The interactive Blu-ray presentation works better than expected, though the multitude of options can become mildly confusing once you’ve gone down several different choices. I actually lost track of one possible path and had to go back to find it again. I imagine some fans would have preferred a traditional linear narrative with the same premise.

Batman: Death in the Family breaks new ground for DC animation with its interactive story options dictated by the viewer. Mostly a vehicle exploring the different possible paths open to Jason Todd after his death as the second Robin, the choose-your-adventure format has potential that is largely unmet here in this first attempt.


Batman: Death in the Family’s animation style owes a great deal to 2010’s Batman: Under the Red Hood. Scenes from that movie are interspersed with all-new animation in largely seamless fashion. Aside from the new choose-your-own adventure mechanics, the picture quality falls right in line with earlier animated DC movies.

The character designs by Dusty Abell (Crisis On Two Earths and other DC movies) are hit or miss with a much thicker Joker design than normal. Utilizing designs that are now almost ten years old, Batman: Death in the Family almost has a retro feel for long-time DC fans.

The 1.78:1 presentation has superior black levels and mostly quality line art. The flawless video perfectly captures the saturated primary colors and darker elements. I couldn’t detect any significant banding in the moderate AVC encode. WB Animation animates these DC features at 1080P resolution and they always look well suited for Blu-ray. The darker color palette may have popped more in 4K resolution but this BD presentation looks quite fine in its own regard.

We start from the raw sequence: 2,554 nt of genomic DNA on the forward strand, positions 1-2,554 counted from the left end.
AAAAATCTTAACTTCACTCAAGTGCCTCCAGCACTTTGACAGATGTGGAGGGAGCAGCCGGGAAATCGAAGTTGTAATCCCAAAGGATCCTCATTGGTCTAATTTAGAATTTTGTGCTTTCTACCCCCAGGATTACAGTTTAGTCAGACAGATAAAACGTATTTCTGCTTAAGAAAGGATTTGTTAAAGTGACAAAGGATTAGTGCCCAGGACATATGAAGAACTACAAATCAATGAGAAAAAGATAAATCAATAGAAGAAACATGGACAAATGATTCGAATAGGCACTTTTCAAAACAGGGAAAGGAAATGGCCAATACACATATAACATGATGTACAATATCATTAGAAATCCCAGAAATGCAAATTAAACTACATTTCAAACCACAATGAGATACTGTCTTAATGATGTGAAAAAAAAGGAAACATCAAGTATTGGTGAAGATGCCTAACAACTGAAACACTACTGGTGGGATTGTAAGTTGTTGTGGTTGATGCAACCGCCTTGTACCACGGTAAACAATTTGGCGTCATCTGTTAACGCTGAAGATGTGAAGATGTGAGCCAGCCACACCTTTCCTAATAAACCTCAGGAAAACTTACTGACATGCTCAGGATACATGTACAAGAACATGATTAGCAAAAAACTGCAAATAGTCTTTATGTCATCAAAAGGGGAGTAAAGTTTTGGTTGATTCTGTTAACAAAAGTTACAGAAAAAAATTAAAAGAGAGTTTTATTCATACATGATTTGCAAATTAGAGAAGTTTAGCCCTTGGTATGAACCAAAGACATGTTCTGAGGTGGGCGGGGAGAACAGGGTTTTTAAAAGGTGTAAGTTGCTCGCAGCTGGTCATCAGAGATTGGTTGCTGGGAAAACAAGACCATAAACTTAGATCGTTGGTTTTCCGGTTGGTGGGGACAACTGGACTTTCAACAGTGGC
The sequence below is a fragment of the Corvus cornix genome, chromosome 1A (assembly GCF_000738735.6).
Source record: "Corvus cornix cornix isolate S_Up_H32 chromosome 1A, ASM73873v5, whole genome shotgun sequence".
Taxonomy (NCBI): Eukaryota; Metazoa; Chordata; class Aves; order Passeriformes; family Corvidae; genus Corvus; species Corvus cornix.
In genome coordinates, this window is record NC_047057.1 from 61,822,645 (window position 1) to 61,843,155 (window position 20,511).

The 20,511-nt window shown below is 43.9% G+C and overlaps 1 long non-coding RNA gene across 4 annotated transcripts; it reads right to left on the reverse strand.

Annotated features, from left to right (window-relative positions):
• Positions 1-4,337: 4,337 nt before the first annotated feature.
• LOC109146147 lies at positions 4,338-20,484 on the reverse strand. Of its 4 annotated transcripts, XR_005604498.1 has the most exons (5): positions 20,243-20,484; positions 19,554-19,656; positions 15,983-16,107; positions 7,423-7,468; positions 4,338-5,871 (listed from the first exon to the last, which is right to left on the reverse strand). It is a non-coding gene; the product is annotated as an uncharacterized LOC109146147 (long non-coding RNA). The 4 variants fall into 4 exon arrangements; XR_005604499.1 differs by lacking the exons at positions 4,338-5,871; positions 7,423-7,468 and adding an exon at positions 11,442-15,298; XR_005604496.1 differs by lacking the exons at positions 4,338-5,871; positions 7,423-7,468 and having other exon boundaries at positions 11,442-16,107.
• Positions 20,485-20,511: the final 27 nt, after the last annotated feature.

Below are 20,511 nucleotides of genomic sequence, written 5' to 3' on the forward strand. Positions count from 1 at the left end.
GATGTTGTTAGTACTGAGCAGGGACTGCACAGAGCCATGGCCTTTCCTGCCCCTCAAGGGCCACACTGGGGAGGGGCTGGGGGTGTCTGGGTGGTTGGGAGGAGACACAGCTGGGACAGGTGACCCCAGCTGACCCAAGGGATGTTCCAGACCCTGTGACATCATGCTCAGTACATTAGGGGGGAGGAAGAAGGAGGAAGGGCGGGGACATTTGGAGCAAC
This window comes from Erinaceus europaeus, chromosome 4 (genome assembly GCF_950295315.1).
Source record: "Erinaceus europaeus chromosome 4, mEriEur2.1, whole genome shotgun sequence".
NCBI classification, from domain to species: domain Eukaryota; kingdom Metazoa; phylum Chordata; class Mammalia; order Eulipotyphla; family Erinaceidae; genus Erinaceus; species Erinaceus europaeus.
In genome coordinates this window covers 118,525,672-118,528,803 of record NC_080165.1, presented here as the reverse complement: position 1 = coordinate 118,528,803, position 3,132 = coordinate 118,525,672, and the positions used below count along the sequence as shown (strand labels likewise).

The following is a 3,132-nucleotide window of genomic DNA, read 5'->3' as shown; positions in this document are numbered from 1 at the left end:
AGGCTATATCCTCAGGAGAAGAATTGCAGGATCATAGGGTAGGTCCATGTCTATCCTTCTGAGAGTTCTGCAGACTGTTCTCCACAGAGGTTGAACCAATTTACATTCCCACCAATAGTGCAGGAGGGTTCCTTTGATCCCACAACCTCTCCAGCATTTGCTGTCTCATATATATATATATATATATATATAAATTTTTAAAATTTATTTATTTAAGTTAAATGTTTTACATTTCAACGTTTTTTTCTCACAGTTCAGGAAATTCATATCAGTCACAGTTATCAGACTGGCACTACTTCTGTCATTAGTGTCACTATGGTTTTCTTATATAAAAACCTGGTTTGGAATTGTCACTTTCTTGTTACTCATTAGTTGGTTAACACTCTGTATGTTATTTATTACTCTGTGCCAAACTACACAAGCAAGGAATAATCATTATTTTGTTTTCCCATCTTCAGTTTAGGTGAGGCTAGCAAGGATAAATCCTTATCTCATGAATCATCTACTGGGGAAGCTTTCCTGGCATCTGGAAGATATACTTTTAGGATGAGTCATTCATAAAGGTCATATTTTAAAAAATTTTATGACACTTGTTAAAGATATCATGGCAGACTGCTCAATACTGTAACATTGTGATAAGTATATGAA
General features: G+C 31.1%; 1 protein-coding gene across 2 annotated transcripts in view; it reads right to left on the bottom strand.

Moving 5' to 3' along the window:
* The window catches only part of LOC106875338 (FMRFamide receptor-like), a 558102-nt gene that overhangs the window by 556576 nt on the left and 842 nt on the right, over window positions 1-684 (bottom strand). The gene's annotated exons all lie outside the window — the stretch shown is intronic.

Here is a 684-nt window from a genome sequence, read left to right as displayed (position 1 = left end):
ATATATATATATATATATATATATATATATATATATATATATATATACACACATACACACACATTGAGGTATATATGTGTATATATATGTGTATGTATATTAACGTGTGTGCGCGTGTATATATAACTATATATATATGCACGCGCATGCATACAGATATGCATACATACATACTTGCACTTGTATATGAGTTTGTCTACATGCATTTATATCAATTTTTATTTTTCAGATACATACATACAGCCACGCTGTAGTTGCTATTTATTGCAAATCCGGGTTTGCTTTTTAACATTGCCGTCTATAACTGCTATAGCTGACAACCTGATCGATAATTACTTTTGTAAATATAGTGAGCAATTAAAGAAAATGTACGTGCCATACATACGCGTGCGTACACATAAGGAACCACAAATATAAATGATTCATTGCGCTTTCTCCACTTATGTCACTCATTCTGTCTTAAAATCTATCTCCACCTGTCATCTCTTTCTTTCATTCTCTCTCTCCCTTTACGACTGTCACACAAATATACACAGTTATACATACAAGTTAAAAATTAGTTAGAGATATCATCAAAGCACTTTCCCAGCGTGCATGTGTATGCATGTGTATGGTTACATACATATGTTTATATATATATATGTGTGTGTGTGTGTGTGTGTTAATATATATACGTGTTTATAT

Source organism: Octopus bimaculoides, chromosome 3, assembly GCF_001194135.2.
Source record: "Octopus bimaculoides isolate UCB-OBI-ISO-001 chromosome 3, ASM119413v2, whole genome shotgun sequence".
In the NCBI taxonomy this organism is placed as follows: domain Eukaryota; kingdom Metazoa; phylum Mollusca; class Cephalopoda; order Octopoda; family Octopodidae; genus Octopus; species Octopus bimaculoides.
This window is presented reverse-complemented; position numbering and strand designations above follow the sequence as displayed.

Batman: Death in the Family’s 5.1 DTS-HD MA has an active, dynamic sound design with a lot going on at any given time. The score by Christopher Drake nicely fills up the entire soundstage from front to back with orchestral swells and other percussive elements. Dialogue is fluidly reproduced without affecting the overall dynamics.

The superhero action and associated gunplay sounds realistic with convincing depth and LFE impact. Explosions impart directional momentum across the front soundstage. DC’s animated productions usually offer excellent audio reproduction and this interactive story is no different.

Optional English subtitles and nine other foreign language choices play in a white font. French and German dubs are available in 5.1 Dolby Digital.


Batman: Death in the Family receives all the marketing hype because Batman sells like no other character but this Blu-ray from WB is actually a collection of standalone DC Showcase animated shorts. Four other effective shorts are included in all, some previously released as companions on earlier animated DC films.